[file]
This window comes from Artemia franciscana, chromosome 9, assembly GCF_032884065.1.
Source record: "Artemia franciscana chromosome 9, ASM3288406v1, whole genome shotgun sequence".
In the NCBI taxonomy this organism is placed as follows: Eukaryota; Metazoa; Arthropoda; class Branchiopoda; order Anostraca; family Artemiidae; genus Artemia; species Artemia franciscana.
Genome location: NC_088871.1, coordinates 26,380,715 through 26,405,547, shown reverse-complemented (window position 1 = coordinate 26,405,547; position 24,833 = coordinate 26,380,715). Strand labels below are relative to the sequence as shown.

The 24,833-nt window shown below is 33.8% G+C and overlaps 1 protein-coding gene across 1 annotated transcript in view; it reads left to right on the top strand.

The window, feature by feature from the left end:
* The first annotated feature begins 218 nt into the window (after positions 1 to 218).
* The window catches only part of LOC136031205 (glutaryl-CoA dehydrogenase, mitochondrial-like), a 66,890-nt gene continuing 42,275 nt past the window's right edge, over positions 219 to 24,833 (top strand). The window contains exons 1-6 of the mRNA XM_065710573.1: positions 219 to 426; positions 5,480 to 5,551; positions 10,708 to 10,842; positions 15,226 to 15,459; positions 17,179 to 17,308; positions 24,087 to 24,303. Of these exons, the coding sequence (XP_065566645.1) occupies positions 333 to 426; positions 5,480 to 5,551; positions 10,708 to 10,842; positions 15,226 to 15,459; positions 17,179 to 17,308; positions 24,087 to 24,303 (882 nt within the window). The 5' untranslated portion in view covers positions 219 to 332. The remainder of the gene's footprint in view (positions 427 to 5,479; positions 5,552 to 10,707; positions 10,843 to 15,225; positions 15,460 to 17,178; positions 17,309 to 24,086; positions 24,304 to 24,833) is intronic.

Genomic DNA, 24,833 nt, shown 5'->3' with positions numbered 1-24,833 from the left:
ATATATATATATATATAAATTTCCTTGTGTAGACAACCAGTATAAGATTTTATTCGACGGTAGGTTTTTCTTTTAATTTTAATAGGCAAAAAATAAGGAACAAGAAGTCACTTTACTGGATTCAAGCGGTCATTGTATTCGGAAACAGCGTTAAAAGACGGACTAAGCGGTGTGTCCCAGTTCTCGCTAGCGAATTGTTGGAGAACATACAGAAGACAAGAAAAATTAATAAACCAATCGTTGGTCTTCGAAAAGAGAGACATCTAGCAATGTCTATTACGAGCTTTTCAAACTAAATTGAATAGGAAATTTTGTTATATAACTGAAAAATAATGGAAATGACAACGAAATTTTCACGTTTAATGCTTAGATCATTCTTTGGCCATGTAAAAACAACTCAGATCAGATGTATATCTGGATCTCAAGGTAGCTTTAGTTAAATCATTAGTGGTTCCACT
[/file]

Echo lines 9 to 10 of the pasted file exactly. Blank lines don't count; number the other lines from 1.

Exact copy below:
Genomic DNA, 24,833 nt, shown 5'->3' with positions numbered 1-24,833 from the left:
ATATATATATATATATAAATTTCCTTGTGTAGACAACCAGTATAAGATTTTATTCGACGGTAGGTTTTTCTTTTAATTTTAATAGGCAAAAAATAAGGAACAAGAAGTCACTTTACTGGATTCAAGCGGTCATTGTATTCGGAAACAGCGTTAAAAGACGGACTAAGCGGTGTGTCCCAGTTCTCGCTAGCGAATTGTTGGAGAACATACAGAAGACAAGAAAAATTAATAAACCAATCGTTGGTCTTCGAAAAGAGAGACATCTAGCAATGTCTATTACGAGCTTTTCAAACTAAATTGAATAGGAAATTTTGTTATATAACTGAAAAATAATGGAAATGACAACGAAATTTTCACGTTTAATGCTTAGATCATTCTTTGGCCATGTAAAAACAACTCAGATCAGATGTATATCTGGATCTCAAGGTAGCTTTAGTTAAATCATTAGTGGTTCCACT